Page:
Snippets for 2 July 2020



Change is in the air and sometimes you get a glimpse of a new and more sustainable future. The moment, you realise that something fundamental is taking place. The confluence of a pandemic that shows no end in sight and emerging new technologies and thinking, has seen shifts that until now seemed to be bogged down by the inertia of business as usual.


This issue of Snippets examines the emergence of Green Hydrogen as a likely fuel of the future. Whilst the use of renewable electricity is still going to be preferable, its Achilles heel is always going to be large-scale storage and the intermittent nature of generation.


A number of European countries have decided that Green Hydrogen is going to be part of the future energy mix, with Denmark signalling that despite the inefficiencies of energy conversion, it is still going to expand renewable electricity generation in order to create Green Hydrogen. And California is thinking the same, by placing orders for new hydrogen capable turbines.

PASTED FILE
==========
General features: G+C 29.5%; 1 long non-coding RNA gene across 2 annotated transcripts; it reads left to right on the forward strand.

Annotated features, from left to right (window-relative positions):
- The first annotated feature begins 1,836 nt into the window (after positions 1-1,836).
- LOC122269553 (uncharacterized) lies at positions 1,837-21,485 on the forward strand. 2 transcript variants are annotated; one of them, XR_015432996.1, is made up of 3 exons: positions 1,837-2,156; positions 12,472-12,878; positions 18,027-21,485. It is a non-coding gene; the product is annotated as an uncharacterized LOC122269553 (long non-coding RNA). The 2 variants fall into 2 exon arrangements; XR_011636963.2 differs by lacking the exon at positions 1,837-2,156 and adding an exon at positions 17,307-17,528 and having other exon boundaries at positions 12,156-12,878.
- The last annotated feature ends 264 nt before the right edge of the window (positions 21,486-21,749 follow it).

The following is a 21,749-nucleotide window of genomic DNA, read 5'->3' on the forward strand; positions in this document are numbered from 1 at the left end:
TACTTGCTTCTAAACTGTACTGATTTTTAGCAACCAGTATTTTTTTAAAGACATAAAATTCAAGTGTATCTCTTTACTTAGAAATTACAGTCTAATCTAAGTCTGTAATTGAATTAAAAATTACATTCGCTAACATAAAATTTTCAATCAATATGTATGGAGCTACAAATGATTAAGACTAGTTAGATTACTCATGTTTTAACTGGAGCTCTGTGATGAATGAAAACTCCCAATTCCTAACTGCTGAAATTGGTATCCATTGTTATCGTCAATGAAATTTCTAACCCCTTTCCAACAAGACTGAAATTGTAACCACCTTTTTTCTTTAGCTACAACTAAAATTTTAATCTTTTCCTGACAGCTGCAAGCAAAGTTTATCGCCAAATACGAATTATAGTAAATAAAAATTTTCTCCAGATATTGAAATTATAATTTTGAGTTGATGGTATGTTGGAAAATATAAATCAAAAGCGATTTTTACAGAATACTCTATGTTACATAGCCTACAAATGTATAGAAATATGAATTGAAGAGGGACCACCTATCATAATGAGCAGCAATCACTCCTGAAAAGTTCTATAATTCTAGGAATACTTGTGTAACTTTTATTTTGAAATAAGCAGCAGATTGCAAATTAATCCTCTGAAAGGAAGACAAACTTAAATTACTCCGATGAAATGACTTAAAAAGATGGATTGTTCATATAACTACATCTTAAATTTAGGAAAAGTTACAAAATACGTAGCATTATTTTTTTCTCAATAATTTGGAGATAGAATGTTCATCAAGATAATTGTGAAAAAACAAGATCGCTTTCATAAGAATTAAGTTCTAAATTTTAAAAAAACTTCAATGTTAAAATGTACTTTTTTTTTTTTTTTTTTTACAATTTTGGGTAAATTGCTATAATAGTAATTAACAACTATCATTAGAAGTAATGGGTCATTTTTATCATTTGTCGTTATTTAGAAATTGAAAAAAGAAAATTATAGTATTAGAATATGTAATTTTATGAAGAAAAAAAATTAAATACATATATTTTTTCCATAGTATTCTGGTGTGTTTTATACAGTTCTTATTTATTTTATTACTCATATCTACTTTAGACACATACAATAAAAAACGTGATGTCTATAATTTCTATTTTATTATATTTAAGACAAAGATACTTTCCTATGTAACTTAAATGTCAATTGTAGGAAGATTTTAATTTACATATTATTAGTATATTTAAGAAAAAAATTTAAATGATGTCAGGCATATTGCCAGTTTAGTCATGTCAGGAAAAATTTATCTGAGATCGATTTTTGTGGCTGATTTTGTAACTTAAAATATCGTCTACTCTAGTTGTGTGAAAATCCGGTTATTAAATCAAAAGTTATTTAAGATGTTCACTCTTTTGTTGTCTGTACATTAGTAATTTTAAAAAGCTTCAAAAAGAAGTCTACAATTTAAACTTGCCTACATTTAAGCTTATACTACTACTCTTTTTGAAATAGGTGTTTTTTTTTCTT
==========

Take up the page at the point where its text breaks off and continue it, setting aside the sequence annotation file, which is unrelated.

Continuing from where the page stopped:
We also examine the emergence of another form of large scale electricity storage in the construction of a 250 MWh liquid air battery. Even the large oil companies like Shell and BP can see the writing is on the wall for oil, with dividends being slashed.


Also in this issue we discuss how we need to transform our cities in order to reduce emissions. In this case we look at Auckland, as it is a representative example of a medium-sized city facing challenges in reducing emission from urban transport due to a growing population, low housing density and high levels of car dependency. With e-bikes potentially being part of the transport solution.


We wrap up with the part that nature has to play in reducing emissions and how much soil can contribute to sequestering carbon. And it is not just soil; for example, coastal wetlands can defend communities from storm surge and sea level rise, and well-managed forests can protect water supplies, reduce wildfire risk and prevent landslides, etc.